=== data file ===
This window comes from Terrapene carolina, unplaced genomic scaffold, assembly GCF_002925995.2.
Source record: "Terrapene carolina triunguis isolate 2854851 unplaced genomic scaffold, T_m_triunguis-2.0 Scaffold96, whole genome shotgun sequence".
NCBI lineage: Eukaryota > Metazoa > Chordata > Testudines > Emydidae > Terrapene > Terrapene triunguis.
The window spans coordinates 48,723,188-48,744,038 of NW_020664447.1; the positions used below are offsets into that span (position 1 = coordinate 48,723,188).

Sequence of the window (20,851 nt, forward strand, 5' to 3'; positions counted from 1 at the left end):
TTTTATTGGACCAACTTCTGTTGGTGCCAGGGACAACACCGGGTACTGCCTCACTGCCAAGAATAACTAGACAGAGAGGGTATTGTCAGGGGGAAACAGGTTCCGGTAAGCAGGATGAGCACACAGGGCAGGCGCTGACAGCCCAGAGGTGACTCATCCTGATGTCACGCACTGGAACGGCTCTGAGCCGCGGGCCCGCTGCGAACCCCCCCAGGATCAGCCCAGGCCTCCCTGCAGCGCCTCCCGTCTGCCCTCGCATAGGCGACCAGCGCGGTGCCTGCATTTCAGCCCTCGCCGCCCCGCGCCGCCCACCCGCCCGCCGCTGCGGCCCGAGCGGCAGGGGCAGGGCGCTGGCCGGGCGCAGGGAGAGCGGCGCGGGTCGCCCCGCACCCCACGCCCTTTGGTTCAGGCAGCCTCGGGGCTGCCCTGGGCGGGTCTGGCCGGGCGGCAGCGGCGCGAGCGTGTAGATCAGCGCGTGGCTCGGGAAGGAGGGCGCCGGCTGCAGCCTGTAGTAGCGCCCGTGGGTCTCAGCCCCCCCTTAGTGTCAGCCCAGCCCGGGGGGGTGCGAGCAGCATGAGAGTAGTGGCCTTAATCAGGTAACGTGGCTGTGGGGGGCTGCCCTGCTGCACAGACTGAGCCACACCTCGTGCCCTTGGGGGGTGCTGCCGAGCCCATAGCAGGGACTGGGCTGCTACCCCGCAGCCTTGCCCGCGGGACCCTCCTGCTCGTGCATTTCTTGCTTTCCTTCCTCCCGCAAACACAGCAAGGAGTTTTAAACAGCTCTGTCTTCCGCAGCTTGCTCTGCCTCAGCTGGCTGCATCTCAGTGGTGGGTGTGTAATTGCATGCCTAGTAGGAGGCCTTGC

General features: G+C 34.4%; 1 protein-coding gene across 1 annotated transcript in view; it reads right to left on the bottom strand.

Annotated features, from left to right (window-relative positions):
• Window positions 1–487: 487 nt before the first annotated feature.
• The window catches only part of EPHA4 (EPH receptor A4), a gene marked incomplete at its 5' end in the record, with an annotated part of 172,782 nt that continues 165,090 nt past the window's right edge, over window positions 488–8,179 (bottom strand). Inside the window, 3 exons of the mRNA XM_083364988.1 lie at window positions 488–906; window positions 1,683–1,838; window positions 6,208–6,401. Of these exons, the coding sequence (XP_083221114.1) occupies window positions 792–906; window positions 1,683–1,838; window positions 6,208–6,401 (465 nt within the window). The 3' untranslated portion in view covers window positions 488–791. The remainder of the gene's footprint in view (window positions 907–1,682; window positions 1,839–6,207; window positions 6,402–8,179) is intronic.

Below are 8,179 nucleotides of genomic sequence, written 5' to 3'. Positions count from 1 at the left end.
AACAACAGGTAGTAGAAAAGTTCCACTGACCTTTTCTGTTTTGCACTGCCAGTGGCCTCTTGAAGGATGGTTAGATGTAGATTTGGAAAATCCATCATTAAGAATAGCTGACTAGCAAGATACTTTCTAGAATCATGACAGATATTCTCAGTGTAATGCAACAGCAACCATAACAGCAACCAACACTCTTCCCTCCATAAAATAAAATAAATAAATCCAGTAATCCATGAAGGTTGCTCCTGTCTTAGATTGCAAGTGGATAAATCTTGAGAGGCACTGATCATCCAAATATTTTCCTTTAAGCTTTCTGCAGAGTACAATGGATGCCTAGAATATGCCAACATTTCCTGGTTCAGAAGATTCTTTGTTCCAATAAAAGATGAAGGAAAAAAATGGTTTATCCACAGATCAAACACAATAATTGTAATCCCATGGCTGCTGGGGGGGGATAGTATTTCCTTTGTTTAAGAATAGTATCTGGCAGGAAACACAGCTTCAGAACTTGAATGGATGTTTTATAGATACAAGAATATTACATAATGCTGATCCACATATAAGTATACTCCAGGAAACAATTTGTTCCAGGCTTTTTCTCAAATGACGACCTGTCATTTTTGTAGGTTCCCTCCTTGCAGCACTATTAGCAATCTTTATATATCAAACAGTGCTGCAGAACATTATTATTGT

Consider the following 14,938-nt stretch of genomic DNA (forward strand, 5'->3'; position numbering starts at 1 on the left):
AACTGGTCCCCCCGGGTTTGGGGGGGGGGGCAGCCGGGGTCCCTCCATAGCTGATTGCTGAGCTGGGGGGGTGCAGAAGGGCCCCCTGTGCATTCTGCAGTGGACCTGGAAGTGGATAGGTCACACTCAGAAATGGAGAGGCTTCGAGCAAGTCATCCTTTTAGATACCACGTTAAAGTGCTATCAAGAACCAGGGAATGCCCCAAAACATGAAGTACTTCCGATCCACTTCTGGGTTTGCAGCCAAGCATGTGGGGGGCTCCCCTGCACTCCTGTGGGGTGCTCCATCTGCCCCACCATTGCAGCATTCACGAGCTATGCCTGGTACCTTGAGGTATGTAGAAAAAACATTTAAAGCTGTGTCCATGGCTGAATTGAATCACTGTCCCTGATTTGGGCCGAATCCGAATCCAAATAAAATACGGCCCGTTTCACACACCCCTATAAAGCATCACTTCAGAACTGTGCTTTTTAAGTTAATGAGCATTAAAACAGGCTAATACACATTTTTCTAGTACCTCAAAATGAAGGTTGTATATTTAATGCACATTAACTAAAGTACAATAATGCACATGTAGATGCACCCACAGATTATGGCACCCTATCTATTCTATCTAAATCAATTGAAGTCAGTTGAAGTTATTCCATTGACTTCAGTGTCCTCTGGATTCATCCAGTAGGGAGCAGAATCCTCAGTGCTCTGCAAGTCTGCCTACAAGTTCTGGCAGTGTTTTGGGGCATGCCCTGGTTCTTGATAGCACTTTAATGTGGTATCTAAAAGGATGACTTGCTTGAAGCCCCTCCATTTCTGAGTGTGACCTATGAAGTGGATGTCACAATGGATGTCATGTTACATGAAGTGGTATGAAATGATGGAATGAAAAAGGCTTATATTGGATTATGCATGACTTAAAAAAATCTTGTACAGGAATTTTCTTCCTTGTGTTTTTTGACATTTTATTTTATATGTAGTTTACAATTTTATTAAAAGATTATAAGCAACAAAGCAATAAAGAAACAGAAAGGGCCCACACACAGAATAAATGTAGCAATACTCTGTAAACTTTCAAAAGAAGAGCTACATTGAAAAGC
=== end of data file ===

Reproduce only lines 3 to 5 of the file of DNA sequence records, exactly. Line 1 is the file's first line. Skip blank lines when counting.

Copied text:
NCBI lineage: Eukaryota > Metazoa > Chordata > Testudines > Emydidae > Terrapene > Terrapene triunguis.
The window spans coordinates 48,723,188-48,744,038 of NW_020664447.1; the positions used below are offsets into that span (position 1 = coordinate 48,723,188).

Sequence of the window (20,851 nt, forward strand, 5' to 3'; positions counted from 1 at the left end):